Researchers at the Kavli Institute for Particle Astrophysics and Cosmology (KIPAC) at Stanford University have helped answer how free-flying antimatter forms and disperses in our Milky Way Galaxy. Antimatter is like normal matter but has the opposite charge. This fundamental difference means that when matter and antimatter meet, they mutually annihilate into pure energy. Because our universe is completely dominated by matter, only very small amounts of antimatter can exist at any given time. Nevertheless, positively charged counterparts to electrons, called positrons, reach Earth at far higher rates than expected. In answering this riddle, the KIPAC researchers have observed a gigantic jet of matter and antimatter, stretching across more than six light-years (around 40 trillion miles), originating from an extreme object known as a pulsar. Pulsars are neutron stars—the ultra-dense remnants of massive stars—that spin multiple times per second, sending out a beam of radiation that sweeps past Earth. Pulsars also generate tremendously strong magnetic fields. The intense conditions form matter and antimatter out of energy, in a reversal of Albert Einstein's famous equation E = mc2 (energy = mass x the speed of light squared). Scientists have previously observed bright high-energy glows around pulsars indicative of just-formed antimatter trapped in the pulsar's magnetic field and annihilating with nearby matter. But in the case of a particular pulsar that is zipping through space (as all cosmic objects do), the Stanford researchers surmised that the stellar remnant caught up to its own bow shock—a compressed area of gas in front of the pulsar, similar to water piled up in front of a fast-moving boat. In so doing, the pulsar's magnetic field and bow shock connected in a way that allowed positrons to "leak" out and reach Earth. This phenomenon, repeated for other pulsars in our galaxy, neatly accounts for the observed antimatter excess.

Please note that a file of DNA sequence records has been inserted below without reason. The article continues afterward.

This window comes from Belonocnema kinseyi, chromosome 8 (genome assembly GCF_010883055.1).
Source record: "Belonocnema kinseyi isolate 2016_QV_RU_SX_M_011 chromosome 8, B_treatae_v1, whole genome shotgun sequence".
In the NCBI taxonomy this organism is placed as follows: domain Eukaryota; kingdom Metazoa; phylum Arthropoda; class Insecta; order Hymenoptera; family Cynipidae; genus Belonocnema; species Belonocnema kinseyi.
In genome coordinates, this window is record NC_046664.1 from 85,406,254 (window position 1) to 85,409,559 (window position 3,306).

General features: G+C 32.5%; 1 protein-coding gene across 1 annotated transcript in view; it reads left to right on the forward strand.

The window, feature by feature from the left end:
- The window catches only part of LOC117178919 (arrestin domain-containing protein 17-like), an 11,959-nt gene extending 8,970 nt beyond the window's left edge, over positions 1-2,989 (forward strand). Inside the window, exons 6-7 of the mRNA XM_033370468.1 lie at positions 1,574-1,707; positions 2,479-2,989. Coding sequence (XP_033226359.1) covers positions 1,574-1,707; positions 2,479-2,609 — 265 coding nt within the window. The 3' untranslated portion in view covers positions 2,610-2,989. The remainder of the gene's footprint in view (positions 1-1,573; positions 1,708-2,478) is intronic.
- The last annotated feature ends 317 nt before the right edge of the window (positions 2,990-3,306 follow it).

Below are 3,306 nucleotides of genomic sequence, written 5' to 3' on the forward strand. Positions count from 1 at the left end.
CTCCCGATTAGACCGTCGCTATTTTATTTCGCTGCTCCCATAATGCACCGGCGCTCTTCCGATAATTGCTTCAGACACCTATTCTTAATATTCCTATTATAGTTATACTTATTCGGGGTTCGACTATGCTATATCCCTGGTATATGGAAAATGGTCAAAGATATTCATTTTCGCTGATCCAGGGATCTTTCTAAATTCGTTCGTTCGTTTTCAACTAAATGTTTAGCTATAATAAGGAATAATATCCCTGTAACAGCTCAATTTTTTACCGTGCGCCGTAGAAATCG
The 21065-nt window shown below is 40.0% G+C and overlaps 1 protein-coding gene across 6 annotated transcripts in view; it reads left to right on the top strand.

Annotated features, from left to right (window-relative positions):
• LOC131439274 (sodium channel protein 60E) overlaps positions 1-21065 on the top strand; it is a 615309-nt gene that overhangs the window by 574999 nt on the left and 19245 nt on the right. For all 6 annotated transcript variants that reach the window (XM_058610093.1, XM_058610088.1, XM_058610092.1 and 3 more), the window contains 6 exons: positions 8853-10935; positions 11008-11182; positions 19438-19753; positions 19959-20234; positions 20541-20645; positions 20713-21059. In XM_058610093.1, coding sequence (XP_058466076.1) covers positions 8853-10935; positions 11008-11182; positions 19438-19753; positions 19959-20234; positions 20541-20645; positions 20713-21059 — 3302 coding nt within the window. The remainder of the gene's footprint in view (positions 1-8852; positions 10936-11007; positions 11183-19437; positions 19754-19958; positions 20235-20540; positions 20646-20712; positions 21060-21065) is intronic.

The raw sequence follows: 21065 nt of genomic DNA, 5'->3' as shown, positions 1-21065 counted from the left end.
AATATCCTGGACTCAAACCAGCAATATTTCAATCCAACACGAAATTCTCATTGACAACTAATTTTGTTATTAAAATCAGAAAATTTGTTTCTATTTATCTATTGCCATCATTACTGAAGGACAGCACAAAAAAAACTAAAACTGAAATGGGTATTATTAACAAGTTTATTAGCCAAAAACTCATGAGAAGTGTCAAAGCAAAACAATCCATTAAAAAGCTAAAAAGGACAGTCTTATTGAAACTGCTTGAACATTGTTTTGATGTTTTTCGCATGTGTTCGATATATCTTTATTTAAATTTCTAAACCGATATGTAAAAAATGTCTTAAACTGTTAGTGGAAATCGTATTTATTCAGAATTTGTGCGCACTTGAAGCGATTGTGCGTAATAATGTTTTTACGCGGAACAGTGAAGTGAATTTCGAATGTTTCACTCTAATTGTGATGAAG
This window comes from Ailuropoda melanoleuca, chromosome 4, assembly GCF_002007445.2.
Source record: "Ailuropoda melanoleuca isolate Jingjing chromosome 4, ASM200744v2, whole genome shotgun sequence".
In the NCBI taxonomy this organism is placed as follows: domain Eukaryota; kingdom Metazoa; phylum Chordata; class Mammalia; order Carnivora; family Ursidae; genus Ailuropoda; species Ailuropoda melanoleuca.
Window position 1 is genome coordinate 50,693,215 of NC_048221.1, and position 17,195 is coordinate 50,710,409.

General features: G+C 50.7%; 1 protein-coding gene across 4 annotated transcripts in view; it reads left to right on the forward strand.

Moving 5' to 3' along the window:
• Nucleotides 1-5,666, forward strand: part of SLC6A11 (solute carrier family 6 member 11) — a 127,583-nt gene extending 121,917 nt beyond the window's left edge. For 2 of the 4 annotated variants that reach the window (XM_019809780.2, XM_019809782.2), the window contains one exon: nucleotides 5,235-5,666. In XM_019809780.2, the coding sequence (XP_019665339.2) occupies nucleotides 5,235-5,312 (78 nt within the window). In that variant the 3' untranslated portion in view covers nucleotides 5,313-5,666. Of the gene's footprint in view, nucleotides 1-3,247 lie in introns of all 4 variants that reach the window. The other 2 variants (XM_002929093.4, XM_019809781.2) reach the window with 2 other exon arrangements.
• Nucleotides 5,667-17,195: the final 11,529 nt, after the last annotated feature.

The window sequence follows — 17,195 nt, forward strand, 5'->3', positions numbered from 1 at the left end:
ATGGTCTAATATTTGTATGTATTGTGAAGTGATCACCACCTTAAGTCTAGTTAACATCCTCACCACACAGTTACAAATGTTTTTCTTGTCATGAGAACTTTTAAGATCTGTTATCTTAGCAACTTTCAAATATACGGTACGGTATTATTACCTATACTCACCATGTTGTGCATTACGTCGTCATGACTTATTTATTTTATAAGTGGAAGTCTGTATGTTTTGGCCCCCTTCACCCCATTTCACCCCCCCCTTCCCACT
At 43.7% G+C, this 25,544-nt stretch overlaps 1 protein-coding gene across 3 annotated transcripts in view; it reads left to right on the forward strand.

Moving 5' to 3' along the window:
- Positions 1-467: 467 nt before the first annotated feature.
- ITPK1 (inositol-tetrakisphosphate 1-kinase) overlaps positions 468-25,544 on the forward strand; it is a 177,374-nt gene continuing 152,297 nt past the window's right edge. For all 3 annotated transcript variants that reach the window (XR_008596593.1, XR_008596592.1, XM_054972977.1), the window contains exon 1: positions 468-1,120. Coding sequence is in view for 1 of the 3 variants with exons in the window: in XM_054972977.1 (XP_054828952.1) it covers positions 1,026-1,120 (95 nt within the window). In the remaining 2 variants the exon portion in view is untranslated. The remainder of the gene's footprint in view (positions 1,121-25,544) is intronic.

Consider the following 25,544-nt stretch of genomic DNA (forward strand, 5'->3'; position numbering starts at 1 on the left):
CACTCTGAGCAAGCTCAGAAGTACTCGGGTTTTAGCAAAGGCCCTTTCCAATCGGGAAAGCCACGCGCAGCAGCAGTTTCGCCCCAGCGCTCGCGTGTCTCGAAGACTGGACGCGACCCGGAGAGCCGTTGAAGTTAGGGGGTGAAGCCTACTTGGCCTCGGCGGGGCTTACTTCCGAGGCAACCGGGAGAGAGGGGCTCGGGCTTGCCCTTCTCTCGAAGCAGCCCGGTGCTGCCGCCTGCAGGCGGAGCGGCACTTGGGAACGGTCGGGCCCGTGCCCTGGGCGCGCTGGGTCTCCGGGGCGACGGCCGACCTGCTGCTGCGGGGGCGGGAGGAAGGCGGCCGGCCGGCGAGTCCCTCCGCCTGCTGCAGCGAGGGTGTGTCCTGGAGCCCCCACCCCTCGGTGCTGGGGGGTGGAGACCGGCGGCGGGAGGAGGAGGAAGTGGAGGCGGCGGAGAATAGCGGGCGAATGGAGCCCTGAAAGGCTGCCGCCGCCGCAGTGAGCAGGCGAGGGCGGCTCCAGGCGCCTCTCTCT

Most detailed simulation yet of the universe's blooming
A new simulation called Thesan—named after the Etruscan goddess of the dawn—is giving researchers an unprecedentedly detailed look at critical periods of change in the early universe. The simulation models the evolution of a cubic volume of space with sides running 300 million light years in length and temporally covering the era from about 400,000 to a billion years post-Big Bang. Thesan captures the collapse of dark matter into the so-called cosmic web, a structure evidenced to us by all the tremendous amounts of gas that clumped along the dark matter and grew into galaxies we can observe. The stars in the hundreds of thousands of galaxies that emerged in Thesan's simulated expanse emitted radiation that energized ambient gas, transforming it into the ionized state the gas remains in through today. MKI researchers are part of the Thesan project, which successfully brought together precision models of galaxy formation and cosmic dust formation with a new algorithm for the interaction of light with gas. The Thesan results jibe remarkably well with what we think we know about a hard-to-observe cosmic era. New observatories like the James Webb Space Telescope will gather up key new data that might further bear the model out.